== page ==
European gardeners adapted the hosta to their climates in the 1830s, and the plant eventually crossed the ocean to North America. An adapatable plant, hostas grow successfully in U.S. Department of Agriculture hardiness zones 3–9, as long as they have the shade required for growth. Determine your zone before choosing your hosta variety, which may be a complicated task since there are over 8,000 cultivars.

Growth Rates of the Hosta Plant

Once you’ve narrowed down which cultivar suits your hardiness zone, your next decision is whether you want a slow-, medium- or fast-growing plant. These rates of growth are determined by the care and attention the garden receives and shouldn’t be considered a law. Also, the actual rate of growth is determined after the plant has reached maturity, after five or six years. The growth rate is determined, not by the number of leaves that it adds each year, but the number of flowers produced within the clump.

Growing Conditions for Hostas

As a woodland plant, hostas like shade and moist humus-rich soil. Dry, thin soil means death to all hostas. Hostas with variegated leaves (Hosta 'Undulata Variegata') don’t thrive in the sun and burn easily. They need constant moist soil, and water should be added underneath the clump. And don’t depend on your blue hosta leaves to maintain their color when the sun hits them. The leaves bleach out and turn green.

Hostas go dormant when the temperatures fall below 50 degrees Fahrenheit. This is when they start using their energy to prepare for the warm-weather growth. Trim back the foliage, stop feeding them fertilizer, and add mulch around their base to keep the soil warm. If you live in zones 6 and above, the soil maintains a temperature sufficient to keep the hosta healthy throughout the cooler season.

How to Plant Hostas

Consider the hosta a rescue plant. They fill shady spaces in the garden, around the house, under trees or anywhere that sun doesn’t reach. They are the perfect ground cover, and as long as the soil is rich, the hosta grows. Before you plant your hosta, understand the requirements your variety demands.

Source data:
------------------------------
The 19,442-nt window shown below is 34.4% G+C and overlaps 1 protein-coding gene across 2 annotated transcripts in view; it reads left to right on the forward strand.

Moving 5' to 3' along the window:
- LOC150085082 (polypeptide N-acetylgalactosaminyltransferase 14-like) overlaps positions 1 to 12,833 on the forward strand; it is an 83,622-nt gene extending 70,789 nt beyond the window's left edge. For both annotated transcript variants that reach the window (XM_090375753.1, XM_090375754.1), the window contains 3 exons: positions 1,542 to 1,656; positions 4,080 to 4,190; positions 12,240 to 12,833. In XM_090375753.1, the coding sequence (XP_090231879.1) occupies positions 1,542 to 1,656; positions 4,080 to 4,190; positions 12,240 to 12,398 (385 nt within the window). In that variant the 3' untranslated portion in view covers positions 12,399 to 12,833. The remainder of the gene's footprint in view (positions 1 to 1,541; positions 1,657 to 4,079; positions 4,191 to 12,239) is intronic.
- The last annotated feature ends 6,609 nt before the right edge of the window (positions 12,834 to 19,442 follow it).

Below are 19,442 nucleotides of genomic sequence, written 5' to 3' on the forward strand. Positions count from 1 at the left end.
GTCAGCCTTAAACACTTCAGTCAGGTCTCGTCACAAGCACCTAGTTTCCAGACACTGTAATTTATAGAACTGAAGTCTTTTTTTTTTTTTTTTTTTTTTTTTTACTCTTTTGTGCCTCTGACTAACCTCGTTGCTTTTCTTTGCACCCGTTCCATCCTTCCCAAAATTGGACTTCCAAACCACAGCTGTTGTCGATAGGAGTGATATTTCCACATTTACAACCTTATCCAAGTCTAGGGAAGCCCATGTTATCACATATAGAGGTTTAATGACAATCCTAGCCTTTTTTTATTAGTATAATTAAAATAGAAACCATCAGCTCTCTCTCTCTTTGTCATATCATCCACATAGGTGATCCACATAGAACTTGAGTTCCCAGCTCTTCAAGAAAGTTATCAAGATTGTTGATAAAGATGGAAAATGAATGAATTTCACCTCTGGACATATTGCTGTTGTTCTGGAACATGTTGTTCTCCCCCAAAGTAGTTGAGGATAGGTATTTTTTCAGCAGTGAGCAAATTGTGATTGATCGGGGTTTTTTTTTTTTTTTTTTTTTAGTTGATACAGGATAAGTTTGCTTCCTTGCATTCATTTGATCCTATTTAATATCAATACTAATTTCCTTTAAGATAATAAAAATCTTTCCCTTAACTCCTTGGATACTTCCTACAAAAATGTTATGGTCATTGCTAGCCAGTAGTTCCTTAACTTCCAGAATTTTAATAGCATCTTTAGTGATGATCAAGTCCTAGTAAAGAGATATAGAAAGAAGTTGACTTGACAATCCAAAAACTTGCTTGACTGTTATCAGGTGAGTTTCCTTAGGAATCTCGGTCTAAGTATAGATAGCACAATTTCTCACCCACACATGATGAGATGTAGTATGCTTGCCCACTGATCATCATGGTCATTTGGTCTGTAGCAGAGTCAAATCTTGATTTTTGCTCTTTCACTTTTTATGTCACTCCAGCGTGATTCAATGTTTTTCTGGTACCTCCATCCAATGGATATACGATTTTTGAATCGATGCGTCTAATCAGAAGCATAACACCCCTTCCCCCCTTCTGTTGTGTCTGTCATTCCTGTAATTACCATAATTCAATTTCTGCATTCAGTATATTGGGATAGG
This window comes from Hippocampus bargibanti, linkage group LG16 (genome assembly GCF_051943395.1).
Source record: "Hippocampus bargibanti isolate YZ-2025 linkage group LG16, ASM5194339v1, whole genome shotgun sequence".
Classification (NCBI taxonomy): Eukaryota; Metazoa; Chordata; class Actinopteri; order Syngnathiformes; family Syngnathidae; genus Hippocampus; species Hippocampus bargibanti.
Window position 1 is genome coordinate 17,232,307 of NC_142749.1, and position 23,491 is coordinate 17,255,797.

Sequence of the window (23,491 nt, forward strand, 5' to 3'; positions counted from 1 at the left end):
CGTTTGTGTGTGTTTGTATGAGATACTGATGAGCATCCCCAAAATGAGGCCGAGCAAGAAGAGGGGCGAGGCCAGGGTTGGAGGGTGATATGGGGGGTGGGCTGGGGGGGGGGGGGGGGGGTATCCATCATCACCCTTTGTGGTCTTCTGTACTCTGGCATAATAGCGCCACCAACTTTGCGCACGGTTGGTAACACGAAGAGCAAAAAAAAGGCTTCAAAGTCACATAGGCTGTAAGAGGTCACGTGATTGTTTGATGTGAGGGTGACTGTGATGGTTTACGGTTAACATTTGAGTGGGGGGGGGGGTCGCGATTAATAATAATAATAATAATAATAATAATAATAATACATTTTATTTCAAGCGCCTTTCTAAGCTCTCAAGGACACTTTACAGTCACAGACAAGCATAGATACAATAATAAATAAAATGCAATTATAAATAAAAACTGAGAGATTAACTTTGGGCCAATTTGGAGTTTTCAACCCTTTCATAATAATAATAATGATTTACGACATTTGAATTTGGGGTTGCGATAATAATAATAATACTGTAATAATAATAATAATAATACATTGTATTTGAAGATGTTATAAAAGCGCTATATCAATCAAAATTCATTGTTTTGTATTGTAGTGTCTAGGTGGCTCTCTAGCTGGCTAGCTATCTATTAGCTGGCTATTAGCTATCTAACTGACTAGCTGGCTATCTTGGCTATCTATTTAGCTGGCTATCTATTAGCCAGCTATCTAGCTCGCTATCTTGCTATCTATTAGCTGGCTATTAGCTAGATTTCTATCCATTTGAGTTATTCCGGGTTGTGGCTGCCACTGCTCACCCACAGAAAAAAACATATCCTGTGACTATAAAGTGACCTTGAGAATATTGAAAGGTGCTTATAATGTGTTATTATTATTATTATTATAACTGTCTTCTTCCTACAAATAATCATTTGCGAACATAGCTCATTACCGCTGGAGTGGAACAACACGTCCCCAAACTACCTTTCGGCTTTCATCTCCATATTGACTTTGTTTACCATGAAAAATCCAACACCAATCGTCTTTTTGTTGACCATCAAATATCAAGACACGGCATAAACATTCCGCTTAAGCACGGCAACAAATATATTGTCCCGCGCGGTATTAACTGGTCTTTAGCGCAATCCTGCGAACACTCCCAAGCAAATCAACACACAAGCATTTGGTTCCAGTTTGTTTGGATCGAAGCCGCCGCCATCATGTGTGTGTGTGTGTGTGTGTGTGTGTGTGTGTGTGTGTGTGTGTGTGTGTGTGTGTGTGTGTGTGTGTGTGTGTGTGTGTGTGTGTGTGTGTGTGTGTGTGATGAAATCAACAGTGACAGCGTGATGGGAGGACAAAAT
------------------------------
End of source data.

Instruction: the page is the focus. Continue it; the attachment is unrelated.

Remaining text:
Give the hosta enough room to spread out as it grows, and be aware that the smaller hosta grows to three times its width at maturity in three to five years. Medium hostas grow to twice their height, and large hostas grow as tall as it is wide. Fragrant hosta flowers of many colors appear in the summer and attract hummingbirds and bees. They get leggy, and cutting them won’t damage or stunt the growth of the greenery below.

Keeping Hostas Healthy

Slugs and snails dine on hostas as soon as they find the new leaves emerging. If picking them off by hand sends shivers down your spine, lay a circle of ash around the plant to repel them. Coffee grounds are another repellent that some gardeners find helpful. Place them around the plant, and when the slugs crawl over the grounds, they'll absorb the caffeine, which ultimately kills them.

Slugs love beer and can smell it from a great distance. Plant a small dish at least 2 inches above ground level and fill it with beer to attract them. If it doesn’t drown the slugs, they will die after ingesting the ethanol in the beer. Don’t plant the beer at ground level as it will kill the beneficial bugs that are keeping your garden healthy.

How long does it take for a hosta to grow to full size?

Smaller and more vigorous hostas can reach mature sizes in 3 to 5 years. Giant and slower growing hostas can take 5 to 7 years to reach their potential. The quality of your soil and available moisture can also play a big part in this.

How do I make my hostas grow bigger?

To achieve maximum growth potential, Hostas need soil that's rich in organic matter, regular water (at least an inch of water every week), and the right amount of sunlight for the specific variety. If any of these pieces are missing – your Hostas will grow slowly and not get as large.

Why are my hostas so small this year?

A hosta not growing and producing new foliage indicates that it needs nutrients to thrive. While hostas don't require excessive amounts of fertilizer for healthy growth, they do need an adequate supply of nitrogen at the beginning of the growing season.

Do hostas expand?

Hostas can spread, either through underground runners or seeds. Rhizomatous Hostas that spread underneath the soil are the worst offenders. These varieties will spread almost indefinitely. Non-Rhizomatous varieties will grow in clumps that reach a mature width.